Happy New Year!

Out with the old and in with the new. The beginning of the year is a perfect time to decide what we want to accomplish for that year.

So what is your New Year’s resolution?

Spend more time with your family? Learn a foreign language? Travel more? Advance in your career? Run a marathon?

Whatever it may be, there is proven evidence that if you write down your resolution on a piece of paper you’re more likely to achieve that goal. I guess Japanese people have known this phenomenon for a long time since they have a special custom of writing their New Year’s resolution with a calligraphy brush on the 2nd of January. This tradition is known as Kakizome: the first writing of a year.

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In the distant past, Kakizome used to be practiced only among imperial household members. But thanks to temple schools and literary education, this tradition became popular among common people during the Edo period. Nowadays, Kakizome is a favored New Year activity among the young and old alike.

There is a phrase often used in the world of Japanese calligraphy: Sho Ha Hito Nari (calligraphy reveals personality). This notion is quite common among Japanese people and contributes to a strong emphasis on having beautiful handwriting.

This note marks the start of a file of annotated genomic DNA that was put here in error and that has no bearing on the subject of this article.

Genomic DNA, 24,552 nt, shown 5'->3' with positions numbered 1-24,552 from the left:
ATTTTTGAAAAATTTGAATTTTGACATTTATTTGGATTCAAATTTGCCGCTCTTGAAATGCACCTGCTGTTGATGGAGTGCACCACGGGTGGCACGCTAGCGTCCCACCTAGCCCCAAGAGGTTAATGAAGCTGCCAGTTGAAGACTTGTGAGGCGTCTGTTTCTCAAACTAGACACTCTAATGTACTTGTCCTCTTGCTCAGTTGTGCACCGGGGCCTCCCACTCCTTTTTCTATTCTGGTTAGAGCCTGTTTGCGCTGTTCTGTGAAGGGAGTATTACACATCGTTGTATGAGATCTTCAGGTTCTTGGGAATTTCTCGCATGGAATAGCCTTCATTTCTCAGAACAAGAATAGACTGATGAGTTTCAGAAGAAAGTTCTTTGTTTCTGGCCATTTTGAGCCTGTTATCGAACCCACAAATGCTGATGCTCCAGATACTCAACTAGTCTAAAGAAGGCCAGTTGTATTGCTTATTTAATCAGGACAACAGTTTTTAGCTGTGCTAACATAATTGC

Calligraphy is a mandatory subject in elementary school, where Japanese kids learn not only how to write letters beautifully but also the correct writing posture and ways to hold and maintain brushes properly. Quite often, teachers assign kids to do Kakizome over the New Year holiday.

The practice of calligraphy is not in vain since there are many opportunities to show your handwriting skills. For example, many Japanese companies still require handwritten resumes from job applicants. Beautiful handwritten resumes almost always give a good impression.

Here are some popular auspicious words you can try!

希望:Hope

平和:Peace

旅:Journey

夢:Dream

喜:Happiness

Kakizome was, and still is, a special ritual where people clear their mind and focus on expressing their determination using beautiful lettering. To prepare for Kakizome, one has to get a fresh water, pour it into a square basin, grind charcoal gently until its fresh scent wafts into the air. Once everything is set, he or she dips the tip of the calligraphy brush into a pool of fresh ink then makes a steady stroke. Every line, dot, stroke and stop is consciously made.

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Caption: Don’t own a calligraphy brush? Not to worry! There are a handful of affordable calligraphy pens available at any stationary store in Japan.

When you are done with Kakizome, hang it on the wall. The bold strokes on a piece of pristine white paper might give you the determination and will to accomplish your New Year’s resolution. Or perhaps it’s just a beautiful piece of art to look at.

A New Year marks a new beginning. I hope it brings you lots of joy and success.

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